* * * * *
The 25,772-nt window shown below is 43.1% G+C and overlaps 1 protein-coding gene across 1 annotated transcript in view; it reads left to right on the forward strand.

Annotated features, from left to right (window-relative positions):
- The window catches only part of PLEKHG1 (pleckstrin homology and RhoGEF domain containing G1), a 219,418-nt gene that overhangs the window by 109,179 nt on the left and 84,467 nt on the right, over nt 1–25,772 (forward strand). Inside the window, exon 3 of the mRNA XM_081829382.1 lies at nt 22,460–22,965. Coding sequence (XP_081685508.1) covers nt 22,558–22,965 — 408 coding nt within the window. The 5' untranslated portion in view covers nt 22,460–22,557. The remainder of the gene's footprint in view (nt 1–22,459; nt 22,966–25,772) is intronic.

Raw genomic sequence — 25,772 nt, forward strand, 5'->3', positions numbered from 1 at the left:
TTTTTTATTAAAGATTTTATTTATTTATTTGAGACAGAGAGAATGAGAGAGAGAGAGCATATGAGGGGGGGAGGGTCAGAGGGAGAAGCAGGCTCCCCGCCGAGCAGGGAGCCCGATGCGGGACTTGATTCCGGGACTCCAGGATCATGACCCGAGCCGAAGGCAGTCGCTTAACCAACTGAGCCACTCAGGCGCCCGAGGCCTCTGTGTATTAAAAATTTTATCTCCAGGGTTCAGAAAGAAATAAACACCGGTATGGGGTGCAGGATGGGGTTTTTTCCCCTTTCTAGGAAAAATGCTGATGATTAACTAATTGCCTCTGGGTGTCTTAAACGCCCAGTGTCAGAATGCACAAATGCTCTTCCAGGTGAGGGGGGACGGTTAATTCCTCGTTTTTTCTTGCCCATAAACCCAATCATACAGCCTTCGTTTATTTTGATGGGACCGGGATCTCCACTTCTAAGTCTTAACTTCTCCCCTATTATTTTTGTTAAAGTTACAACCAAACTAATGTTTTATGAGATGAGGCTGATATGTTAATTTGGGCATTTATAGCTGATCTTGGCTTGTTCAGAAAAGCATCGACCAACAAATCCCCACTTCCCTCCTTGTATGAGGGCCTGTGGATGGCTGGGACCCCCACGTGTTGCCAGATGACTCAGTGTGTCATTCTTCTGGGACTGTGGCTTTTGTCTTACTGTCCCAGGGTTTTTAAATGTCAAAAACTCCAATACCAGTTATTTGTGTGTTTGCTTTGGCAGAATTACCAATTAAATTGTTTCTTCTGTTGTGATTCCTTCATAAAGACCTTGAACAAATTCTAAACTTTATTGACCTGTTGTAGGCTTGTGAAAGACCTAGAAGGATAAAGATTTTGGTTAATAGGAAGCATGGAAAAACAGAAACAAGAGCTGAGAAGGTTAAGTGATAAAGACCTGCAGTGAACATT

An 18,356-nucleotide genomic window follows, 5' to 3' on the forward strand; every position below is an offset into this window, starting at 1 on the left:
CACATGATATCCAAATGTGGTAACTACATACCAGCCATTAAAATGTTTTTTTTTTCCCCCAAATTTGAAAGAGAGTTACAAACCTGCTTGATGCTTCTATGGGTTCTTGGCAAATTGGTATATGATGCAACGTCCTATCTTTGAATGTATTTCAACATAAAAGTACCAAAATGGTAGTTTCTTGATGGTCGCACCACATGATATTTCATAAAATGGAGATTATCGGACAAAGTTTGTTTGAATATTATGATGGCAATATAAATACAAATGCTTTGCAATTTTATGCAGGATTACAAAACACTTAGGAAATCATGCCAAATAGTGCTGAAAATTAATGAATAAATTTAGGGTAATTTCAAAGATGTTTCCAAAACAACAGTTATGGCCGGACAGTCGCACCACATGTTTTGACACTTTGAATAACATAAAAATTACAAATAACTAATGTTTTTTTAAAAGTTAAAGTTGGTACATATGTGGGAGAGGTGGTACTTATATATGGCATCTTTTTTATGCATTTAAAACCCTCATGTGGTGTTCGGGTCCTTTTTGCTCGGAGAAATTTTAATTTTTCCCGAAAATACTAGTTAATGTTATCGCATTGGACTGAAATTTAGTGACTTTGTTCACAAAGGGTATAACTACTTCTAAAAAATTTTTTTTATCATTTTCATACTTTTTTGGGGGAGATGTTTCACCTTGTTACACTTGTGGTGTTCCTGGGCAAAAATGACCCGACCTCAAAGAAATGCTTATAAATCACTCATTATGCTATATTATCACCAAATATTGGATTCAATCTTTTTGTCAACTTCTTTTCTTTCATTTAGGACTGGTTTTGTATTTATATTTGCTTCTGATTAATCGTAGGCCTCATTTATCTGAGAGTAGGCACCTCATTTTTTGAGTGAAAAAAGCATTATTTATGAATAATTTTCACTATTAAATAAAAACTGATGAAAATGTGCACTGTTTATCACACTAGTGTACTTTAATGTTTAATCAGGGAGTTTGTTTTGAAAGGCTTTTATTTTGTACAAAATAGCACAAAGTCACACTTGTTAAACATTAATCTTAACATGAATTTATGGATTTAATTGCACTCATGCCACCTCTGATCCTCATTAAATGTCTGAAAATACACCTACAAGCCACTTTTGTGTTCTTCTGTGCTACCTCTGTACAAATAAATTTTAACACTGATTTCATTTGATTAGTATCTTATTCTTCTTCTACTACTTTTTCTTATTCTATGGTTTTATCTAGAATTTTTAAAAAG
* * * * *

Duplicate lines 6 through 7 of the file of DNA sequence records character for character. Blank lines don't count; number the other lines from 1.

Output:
An 18,356-nucleotide genomic window follows, 5' to 3' on the forward strand; every position below is an offset into this window, starting at 1 on the left:
CACATGATATCCAAATGTGGTAACTACATACCAGCCATTAAAATGTTTTTTTTTTCCCCCAAATTTGAAAGAGAGTTACAAACCTGCTTGATGCTTCTATGGGTTCTTGGCAAATTGGTATATGATGCAACGTCCTATCTTTGAATGTATTTCAACATAAAAGTACCAAAATGGTAGTTTCTTGATGGTCGCACCACATGATATTTCATAAAATGGAGATTATCGGACAAAGTTTGTTTGAATATTATGATGGCAATATAAATACAAATGCTTTGCAATTTTATGCAGGATTACAAAACACTTAGGAAATCATGCCAAATAGTGCTGAAAATTAATGAATAAATTTAGGGTAATTTCAAAGATGTTTCCAAAACAACAGTTATGGCCGGACAGTCGCACCACATGTTTTGACACTTTGAATAACATAAAAATTACAAATAACTAATGTTTTTTTAAAAGTTAAAGTTGGTACATATGTGGGAGAGGTGGTACTTATATATGGCATCTTTTTTATGCATTTAAAACCCTCATGTGGTGTTCGGGTCCTTTTTGCTCGGAGAAATTTTAATTTTTCCCGAAAATACTAGTTAATGTTATCGCATTGGACTGAAATTTAGTGACTTTGTTCACAAAGGGTATAACTACTTCTAAAAAATTTTTTTTATCATTTTCATACTTTTTTGGGGGAGATGTTTCACCTTGTTACACTTGTGGTGTTCCTGGGCAAAAATGACCCGACCTCAAAGAAATGCTTATAAATCACTCATTATGCTATATTATCACCAAATATTGGATTCAATCTTTTTGTCAACTTCTTTTCTTTCATTTAGGACTGGTTTTGTATTTATATTTGCTTCTGATTAATCGTAGGCCTCATTTATCTGAGAGTAGGCACCTCATTTTTTGAGTGAAAAAAGCATTATTTATGAATAATTTTCACTATTAAATAAAAACTGATGAAAATGTGCACTGTTTATCACACTAGTGTACTTTAATGTTTAATCAGGGAGTTTGTTTTGAAAGGCTTTTATTTTGTACAAAATAGCACAAAGTCACACTTGTTAAACATTAATCTTAACATGAATTTATGGATTTAATTGCACTCATGCCACCTCTGATCCTCATTAAATGTCTGAAAATACACCTACAAGCCACTTTTGTGTTCTTCTGTGCTACCTCTGTACAAATAAATTTTAACACTGATTTCATTTGATTAGTATCTTATTCTTCTTCTACTACTTTTTCTTATTCTATGGTTTTATCTAGAATTTTTAAAAAG